Following in “relative” order of importance are the remaining 11 Quality Management Strategies:
1. Fast Response to internal and customer problems through a common problem-solving methodology.
2. Control of non-conforming product through strong containment practices.
3. In-process verification stations to assure bad product is not passed to the next work station.
4. Standardized Operations including strong work place organization practices.
5. Standardized Operator Training supported by standardized operations.
6. Error Proofing Verification to assure work practices are performed correctly.
7. Layered Process Audits.
8. Identification and elimination of all manufacturing risk.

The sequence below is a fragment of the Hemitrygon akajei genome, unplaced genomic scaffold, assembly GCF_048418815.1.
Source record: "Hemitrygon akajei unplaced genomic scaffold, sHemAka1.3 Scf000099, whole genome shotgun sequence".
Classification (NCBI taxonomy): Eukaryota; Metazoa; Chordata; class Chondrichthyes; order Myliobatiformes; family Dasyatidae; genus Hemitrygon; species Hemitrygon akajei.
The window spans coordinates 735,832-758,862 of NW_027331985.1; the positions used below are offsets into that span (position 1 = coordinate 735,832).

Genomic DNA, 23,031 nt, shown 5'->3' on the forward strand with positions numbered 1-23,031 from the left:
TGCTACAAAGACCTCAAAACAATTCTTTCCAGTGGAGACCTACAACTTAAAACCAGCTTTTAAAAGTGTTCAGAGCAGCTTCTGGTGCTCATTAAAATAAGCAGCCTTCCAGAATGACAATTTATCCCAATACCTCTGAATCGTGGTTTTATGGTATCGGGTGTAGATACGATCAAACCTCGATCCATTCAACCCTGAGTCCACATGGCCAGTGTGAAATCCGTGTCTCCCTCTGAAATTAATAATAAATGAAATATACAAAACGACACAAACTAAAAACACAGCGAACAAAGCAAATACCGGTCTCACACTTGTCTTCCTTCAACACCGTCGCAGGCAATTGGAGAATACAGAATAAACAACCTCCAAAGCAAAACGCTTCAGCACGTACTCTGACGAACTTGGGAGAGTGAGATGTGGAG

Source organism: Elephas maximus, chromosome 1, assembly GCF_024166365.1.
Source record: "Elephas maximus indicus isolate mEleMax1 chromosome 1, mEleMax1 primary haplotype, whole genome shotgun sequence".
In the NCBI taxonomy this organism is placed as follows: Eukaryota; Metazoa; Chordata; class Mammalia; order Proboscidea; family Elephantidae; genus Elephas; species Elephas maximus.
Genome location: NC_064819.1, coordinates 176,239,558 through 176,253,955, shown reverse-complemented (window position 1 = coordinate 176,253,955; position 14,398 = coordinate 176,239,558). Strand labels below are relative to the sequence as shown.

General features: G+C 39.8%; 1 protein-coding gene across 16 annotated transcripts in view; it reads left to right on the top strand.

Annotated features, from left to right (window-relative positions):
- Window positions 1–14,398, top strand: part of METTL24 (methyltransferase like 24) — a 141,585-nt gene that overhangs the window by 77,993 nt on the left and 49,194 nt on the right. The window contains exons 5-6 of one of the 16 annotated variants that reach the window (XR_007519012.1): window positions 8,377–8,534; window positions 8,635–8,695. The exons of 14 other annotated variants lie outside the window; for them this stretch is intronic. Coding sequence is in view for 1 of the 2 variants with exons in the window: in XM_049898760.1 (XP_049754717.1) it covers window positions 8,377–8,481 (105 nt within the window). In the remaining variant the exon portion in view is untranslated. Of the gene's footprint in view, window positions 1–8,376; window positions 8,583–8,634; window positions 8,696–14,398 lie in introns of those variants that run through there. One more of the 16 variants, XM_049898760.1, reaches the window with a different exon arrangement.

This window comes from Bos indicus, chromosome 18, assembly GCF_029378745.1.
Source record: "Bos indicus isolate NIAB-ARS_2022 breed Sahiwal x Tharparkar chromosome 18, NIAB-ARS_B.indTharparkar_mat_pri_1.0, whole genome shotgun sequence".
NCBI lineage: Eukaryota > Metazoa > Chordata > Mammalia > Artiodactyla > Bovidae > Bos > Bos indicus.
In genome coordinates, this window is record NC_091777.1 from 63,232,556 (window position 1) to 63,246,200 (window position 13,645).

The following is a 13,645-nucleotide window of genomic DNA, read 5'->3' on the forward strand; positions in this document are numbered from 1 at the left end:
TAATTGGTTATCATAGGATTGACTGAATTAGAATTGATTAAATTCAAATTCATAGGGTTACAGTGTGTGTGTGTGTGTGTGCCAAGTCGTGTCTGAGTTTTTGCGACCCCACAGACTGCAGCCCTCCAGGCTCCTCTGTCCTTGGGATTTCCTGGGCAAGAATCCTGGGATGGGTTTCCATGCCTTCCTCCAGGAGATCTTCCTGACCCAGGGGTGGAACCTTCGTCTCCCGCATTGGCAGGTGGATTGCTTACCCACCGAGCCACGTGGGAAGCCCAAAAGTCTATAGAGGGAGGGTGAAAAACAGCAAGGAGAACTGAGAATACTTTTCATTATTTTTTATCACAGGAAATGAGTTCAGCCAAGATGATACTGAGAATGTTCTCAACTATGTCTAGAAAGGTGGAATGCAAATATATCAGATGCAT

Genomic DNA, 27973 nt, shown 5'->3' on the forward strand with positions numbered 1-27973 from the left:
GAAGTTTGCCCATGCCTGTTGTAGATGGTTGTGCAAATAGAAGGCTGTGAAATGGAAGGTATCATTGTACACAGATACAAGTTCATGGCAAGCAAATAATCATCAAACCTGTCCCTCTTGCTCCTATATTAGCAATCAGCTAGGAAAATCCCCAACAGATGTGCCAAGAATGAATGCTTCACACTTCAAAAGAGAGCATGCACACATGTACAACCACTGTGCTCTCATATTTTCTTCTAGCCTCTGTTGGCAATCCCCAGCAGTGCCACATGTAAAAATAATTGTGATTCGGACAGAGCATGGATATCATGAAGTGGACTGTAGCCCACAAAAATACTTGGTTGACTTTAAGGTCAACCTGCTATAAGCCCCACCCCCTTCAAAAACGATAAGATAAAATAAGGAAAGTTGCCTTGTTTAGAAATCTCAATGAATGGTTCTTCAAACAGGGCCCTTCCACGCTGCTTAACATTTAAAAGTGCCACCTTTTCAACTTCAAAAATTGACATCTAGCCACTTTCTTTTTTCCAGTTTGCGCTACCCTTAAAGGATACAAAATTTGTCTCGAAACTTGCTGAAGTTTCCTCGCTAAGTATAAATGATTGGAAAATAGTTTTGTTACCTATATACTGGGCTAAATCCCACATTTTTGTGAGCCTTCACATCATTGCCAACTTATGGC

9. Product cleanliness and contamination control.
10. Management of incoming supplier material.
11. Managing design and process changes.
In past engagements, HVM has provided the engineering, manufacturing, and quality resources to assess the performance (Phase 1), make recommendations and detailed plans (Phase 2), and assist in the implementation of improvement activities (Phase 3) for these manufacturing plants.
Phase 1: Assessment
The primary focus area of this initial Phase 1 assessment will be quality (scrap and rejects) and manufacturing process capability (Cp, CpK, and through-put analysis). Delivery (schedule performance) will be a secondary priority. This assistance will begin by performing a specific assessment of the manufacturing site.
The Phase 1 assessment is performed with specific attention to the following 6 steps.